To anyone unfamiliar with the critical reception surrounding this year's Whitney Biennial, suffice it say that it has been predominantly negative. That Day for Night (1973), François Truffaut's facile abandonment of the ethos of the nouvelle vague, was selected to brand the exhibition should call into question its facility in representing contemporary art's genuine vanguard -- and particularly, anything even resembling interesting audio-visual art. Or perhaps the mainstream of America's art world today is as shallow as was Truffaut's paean to the joys of creation.
Either way, the inclusion of Francesco Vezzoli's Trailer for a Remake of Gore Vidal's Caligula (2005) speaks to the aesthetic paucity of the Biennial endeavor.
First there is the trailer's credited writer and its namesake, Gore Vidal: before his participation in such unremittingly trashy exercises as Myra Breckinridge (novel) and the aforementioned Caligula (screenplay), Vidal was responsible for some of the greatest dross ever to grace the silver screen -- he penned Suddenly, Last Summer and Ben-Hur in a single inglorious year (1959). Second, there is the fact that a trailer, an advertisement for a film -- albeit for a non-existent remake -- is somehow supposed to constitute noteworthy art. The best trailers either a) tell us what a film is about and/or b) convey the film's mood or a feeling for the film that will c) encourage the spectator to want to see the film. This is their function. A fictitious trailer will continue to do a) and/or b), producing irony when thoughts of c) are broached. Are we really being told that this experience is as important to us as are our traditional inquiries into who we are, where we come from and where we are going, or at least to questions concerning the ontological status of the art -- and no, a flaccid critique of "capitalism" or "media" or what have you does not an engagement of these questions make -- or is it that no one is willing to ask these questions any more? Whichever way you look at, Vezzoli and Vidal's inclusion in the Biennial is troubling.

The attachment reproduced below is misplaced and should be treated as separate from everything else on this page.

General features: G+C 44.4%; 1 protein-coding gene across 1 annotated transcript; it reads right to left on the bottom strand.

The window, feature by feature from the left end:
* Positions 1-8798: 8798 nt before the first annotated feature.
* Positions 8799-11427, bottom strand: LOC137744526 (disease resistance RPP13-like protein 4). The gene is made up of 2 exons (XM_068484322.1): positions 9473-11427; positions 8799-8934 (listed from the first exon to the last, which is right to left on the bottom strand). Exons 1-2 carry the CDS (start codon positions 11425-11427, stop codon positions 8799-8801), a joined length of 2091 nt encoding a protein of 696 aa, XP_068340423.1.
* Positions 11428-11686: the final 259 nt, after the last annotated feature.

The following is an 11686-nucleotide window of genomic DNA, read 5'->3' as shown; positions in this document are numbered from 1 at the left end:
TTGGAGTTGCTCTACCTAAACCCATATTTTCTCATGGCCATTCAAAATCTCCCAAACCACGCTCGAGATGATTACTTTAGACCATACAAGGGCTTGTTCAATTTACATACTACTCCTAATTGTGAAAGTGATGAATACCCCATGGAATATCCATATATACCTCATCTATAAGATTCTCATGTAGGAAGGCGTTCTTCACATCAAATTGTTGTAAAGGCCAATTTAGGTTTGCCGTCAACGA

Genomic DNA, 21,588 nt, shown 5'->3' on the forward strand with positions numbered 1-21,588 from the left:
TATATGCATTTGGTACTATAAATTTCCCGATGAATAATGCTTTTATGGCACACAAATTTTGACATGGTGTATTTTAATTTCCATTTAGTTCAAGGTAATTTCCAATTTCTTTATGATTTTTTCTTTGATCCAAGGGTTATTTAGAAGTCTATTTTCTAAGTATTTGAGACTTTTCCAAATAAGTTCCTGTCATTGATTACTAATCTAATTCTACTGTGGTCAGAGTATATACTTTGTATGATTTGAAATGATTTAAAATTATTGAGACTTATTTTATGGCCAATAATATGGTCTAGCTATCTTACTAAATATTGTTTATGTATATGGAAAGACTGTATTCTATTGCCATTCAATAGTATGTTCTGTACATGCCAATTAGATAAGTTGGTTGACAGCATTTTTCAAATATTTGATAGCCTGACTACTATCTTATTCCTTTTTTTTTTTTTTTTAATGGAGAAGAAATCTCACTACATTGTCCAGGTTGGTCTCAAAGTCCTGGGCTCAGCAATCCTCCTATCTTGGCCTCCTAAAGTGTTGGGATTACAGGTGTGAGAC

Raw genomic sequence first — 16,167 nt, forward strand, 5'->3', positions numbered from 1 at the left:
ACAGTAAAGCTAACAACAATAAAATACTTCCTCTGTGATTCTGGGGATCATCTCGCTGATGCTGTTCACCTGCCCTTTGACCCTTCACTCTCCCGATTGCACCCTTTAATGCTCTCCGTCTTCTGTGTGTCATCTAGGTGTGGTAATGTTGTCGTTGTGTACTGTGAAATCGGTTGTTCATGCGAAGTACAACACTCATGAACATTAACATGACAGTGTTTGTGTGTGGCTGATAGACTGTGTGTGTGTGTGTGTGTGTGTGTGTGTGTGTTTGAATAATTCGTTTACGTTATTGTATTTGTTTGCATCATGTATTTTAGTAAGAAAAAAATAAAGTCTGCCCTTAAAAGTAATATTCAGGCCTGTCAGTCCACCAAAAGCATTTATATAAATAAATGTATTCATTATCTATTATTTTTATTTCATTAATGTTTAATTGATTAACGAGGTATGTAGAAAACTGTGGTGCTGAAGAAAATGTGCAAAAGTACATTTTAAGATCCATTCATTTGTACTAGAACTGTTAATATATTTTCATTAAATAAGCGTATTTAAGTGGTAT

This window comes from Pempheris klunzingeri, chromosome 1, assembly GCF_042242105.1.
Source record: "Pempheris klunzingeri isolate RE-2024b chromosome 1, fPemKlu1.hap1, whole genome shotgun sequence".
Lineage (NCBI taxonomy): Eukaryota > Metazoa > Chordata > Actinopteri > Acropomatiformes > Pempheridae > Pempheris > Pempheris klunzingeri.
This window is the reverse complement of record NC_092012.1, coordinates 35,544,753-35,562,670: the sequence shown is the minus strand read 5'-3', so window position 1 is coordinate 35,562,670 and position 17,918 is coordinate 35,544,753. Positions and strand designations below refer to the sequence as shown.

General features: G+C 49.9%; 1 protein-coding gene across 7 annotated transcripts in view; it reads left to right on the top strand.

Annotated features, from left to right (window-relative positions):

Fortunately, not all the video art in Day for Night was nearly this inelegant and insubstantial. This year's best in show, regardless of medium (and by a large margin at that), was Pierre Huyghe's A Journey That Wasn't (2005), "a travelogue/ fairy tale/ performance of immense beauty and mystery," as it has been described by its Termite Art advocate, R. Emmet Sweeney. A Journey That Wasn't alternates super 16 and HD footage of Antarctica and Central Park's Wollman Rink, where Huyghe staged a performance of his voyage in October 2005, backed by a 42-piece orchestra. The expedition itself centers upon the attempted discovery of a rare albino penguin, which Huyghe's film captures in the closing minutes. I mention this lest any of its spectators missed the penguin's appearance, which I should also mention matters neither to one's assessment of the work's quality nor even to the viewer's experience of the work. The fact is that as a film intended for gallery rather than theatrical exhibition, The Journey That Wasn't is to be (and most certainly will be) viewed in segments that often commence after the film has begun and conclude before the film is over -- in other words as its spectators walk into and out of its exhibition space.